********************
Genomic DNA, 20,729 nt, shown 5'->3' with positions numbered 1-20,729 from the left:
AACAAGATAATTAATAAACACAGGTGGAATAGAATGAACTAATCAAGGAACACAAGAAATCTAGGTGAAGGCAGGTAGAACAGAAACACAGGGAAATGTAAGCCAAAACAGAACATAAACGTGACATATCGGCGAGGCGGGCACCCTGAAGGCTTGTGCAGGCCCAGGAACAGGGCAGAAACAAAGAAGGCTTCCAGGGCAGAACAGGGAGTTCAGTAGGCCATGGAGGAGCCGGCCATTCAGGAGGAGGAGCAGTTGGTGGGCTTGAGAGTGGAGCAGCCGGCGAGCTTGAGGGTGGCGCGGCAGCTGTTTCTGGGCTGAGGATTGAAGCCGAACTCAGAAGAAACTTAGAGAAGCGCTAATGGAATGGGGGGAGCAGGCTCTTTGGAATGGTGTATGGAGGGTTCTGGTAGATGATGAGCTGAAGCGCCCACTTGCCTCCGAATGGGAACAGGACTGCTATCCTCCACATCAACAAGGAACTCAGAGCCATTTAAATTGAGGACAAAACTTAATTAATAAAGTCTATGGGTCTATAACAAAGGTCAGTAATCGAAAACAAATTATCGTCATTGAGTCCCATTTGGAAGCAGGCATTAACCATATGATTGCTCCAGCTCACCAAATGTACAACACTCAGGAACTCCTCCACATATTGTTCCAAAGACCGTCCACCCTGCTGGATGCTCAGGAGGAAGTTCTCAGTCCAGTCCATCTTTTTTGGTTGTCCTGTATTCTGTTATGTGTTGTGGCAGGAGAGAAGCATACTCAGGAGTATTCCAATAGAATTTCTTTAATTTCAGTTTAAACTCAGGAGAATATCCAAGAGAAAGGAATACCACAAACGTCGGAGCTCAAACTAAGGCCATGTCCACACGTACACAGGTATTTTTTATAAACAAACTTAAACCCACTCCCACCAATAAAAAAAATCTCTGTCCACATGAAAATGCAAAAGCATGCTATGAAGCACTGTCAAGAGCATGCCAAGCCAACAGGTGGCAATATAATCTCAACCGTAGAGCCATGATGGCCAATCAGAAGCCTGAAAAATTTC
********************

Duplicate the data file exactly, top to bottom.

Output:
Genomic DNA, 20,729 nt, shown 5'->3' with positions numbered 1-20,729 from the left:
AACAAGATAATTAATAAACACAGGTGGAATAGAATGAACTAATCAAGGAACACAAGAAATCTAGGTGAAGGCAGGTAGAACAGAAACACAGGGAAATGTAAGCCAAAACAGAACATAAACGTGACATATCGGCGAGGCGGGCACCCTGAAGGCTTGTGCAGGCCCAGGAACAGGGCAGAAACAAAGAAGGCTTCCAGGGCAGAACAGGGAGTTCAGTAGGCCATGGAGGAGCCGGCCATTCAGGAGGAGGAGCAGTTGGTGGGCTTGAGAGTGGAGCAGCCGGCGAGCTTGAGGGTGGCGCGGCAGCTGTTTCTGGGCTGAGGATTGAAGCCGAACTCAGAAGAAACTTAGAGAAGCGCTAATGGAATGGGGGGAGCAGGCTCTTTGGAATGGTGTATGGAGGGTTCTGGTAGATGATGAGCTGAAGCGCCCACTTGCCTCCGAATGGGAACAGGACTGCTATCCTCCACATCAACAAGGAACTCAGAGCCATTTAAATTGAGGACAAAACTTAATTAATAAAGTCTATGGGTCTATAACAAAGGTCAGTAATCGAAAACAAATTATCGTCATTGAGTCCCATTTGGAAGCAGGCATTAACCATATGATTGCTCCAGCTCACCAAATGTACAACACTCAGGAACTCCTCCACATATTGTTCCAAAGACCGTCCACCCTGCTGGATGCTCAGGAGGAAGTTCTCAGTCCAGTCCATCTTTTTTGGTTGTCCTGTATTCTGTTATGTGTTGTGGCAGGAGAGAAGCATACTCAGGAGTATTCCAATAGAATTTCTTTAATTTCAGTTTAAACTCAGGAGAATATCCAAGAGAAAGGAATACCACAAACGTCGGAGCTCAAACTAAGGCCATGTCCACACGTACACAGGTATTTTTTATAAACAAACTTAAACCCACTCCCACCAATAAAAAAAATCTCTGTCCACATGAAAATGCAAAAGCATGCTATGAAGCACTGTCAAGAGCATGCCAAGCCAACAGGTGGCAATATAATCTCAACCGTAGAGCCATGATGGCCAATCAGAAGCCTGAAAAATTTC